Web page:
Monday, February 22, 2016

Sega Golden Axe Bootleg Fix Log

I pulled a Golden Axe Bootleg PCB out of storage. I hadn't fired it up for 20 years or so.

Unfortunately, it didn't work. The screen was too dark, apart from when the game was performing its windowing effect, where it suddenly displayed at perfect brightness. Sometimes the screen would completely lose sync and go black.

Initially, I didn't hold out much hope. Whilst there are few customs on this boardset compared with the official Sega PCB, there are hundreds of ICs and no schematics.


Bottom PCB

I started by inspecting the board. There was a Fujitsu IC on the top board that was running hotter than the surface of the sun. As Fujitsus have a bad rep, I swapped it out. The new IC ran cooler, but the windowing problem persisted.

I moved around the board shorting pins with my logic probe in an attempt to figure out what area of the board was responsible for the rendering issue.

I struck gold and found an IC with a damaged leg. It was my lucky day. This was data input pin 6 of an 74LS169 chip. This is a 4-bit binary counter. It would make sense for this counter logic to be used in the windowing effect when resizing the display area. To test this theory I quickly connected the damage leg back up and the problem vanished. This was going to be an easy fix!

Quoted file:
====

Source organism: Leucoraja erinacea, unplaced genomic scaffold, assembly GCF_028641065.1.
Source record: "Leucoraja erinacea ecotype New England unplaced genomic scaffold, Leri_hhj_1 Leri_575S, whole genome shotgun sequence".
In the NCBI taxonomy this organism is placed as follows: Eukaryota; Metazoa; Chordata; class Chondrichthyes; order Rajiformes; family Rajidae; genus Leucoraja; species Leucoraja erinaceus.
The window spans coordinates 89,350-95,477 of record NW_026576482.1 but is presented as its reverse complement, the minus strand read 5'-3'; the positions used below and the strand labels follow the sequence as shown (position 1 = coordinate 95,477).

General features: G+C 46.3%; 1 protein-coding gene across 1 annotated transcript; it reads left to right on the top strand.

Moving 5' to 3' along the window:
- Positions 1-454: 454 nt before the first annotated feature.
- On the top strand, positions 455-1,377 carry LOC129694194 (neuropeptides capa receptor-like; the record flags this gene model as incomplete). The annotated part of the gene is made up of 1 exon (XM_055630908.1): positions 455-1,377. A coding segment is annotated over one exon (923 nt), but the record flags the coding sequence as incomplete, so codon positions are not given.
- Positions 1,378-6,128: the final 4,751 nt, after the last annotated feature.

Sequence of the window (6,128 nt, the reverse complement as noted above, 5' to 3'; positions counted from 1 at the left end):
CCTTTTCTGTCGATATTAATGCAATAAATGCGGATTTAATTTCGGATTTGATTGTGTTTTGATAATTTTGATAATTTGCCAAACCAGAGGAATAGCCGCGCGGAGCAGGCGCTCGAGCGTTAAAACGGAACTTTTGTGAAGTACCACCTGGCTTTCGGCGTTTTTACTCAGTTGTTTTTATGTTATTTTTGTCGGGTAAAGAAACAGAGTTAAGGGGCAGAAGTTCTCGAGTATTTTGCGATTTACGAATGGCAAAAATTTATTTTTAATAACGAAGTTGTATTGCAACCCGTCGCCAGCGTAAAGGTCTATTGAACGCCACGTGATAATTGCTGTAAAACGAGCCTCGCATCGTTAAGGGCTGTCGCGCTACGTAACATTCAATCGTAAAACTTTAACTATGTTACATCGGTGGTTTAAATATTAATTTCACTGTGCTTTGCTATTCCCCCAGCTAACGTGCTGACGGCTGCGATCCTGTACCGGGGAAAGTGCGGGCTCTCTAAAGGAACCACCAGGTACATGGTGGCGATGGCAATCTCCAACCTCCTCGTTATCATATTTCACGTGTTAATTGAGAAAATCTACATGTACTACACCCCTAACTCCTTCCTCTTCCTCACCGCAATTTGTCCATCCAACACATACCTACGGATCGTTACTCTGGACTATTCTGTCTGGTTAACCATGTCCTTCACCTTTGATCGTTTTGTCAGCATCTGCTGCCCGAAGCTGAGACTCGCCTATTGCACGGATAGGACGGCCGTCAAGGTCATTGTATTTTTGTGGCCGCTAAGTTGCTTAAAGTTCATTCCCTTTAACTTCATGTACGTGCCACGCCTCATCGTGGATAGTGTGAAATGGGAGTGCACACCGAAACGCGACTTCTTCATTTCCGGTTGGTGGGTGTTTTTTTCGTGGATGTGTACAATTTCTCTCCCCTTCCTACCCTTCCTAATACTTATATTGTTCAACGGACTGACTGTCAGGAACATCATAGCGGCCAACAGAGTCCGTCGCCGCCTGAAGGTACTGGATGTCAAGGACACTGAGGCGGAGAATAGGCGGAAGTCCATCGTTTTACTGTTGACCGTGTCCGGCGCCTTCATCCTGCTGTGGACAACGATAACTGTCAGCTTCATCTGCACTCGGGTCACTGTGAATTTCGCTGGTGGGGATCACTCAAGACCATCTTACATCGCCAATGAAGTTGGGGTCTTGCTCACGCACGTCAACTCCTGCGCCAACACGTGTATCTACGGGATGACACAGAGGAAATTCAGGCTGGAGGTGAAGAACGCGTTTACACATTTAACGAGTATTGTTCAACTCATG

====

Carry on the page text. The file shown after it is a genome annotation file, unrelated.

I socketed and replaced the IC. I powered up the board. It was now completely dead!  I tried a different 74LS169 chip. Still completely dead! I wished at this point I hadn't snipped the legs of the original LS169 and had simply repaired it in-situ.

Suspecting my handiwork fitting the IC socket, I resoldered it for a second time. The board remained completely dead. I was baffled.

I then swapped in a different LS169. The board booted!

I can only presume that a combination of a faulty LS169 I had purchased and some bad soldering on my part caused the board to play dead. Unfortunately I do not have a way to test LS169s ICs out of circuit. The faulty replacement was a 74LS169BN as opposed to a 74LS169AN, but I'm assured they are compatible.

The bootleg has a number of issues, which are probably the result of it being a bootleg as opposed to a fault on the PCB itself:

- The screen momentarily fills with garbage for a frame or so on screen clear
- The sound isn't as clear as an original PCB
- There is no service mode available to test the RAMs and ROMs

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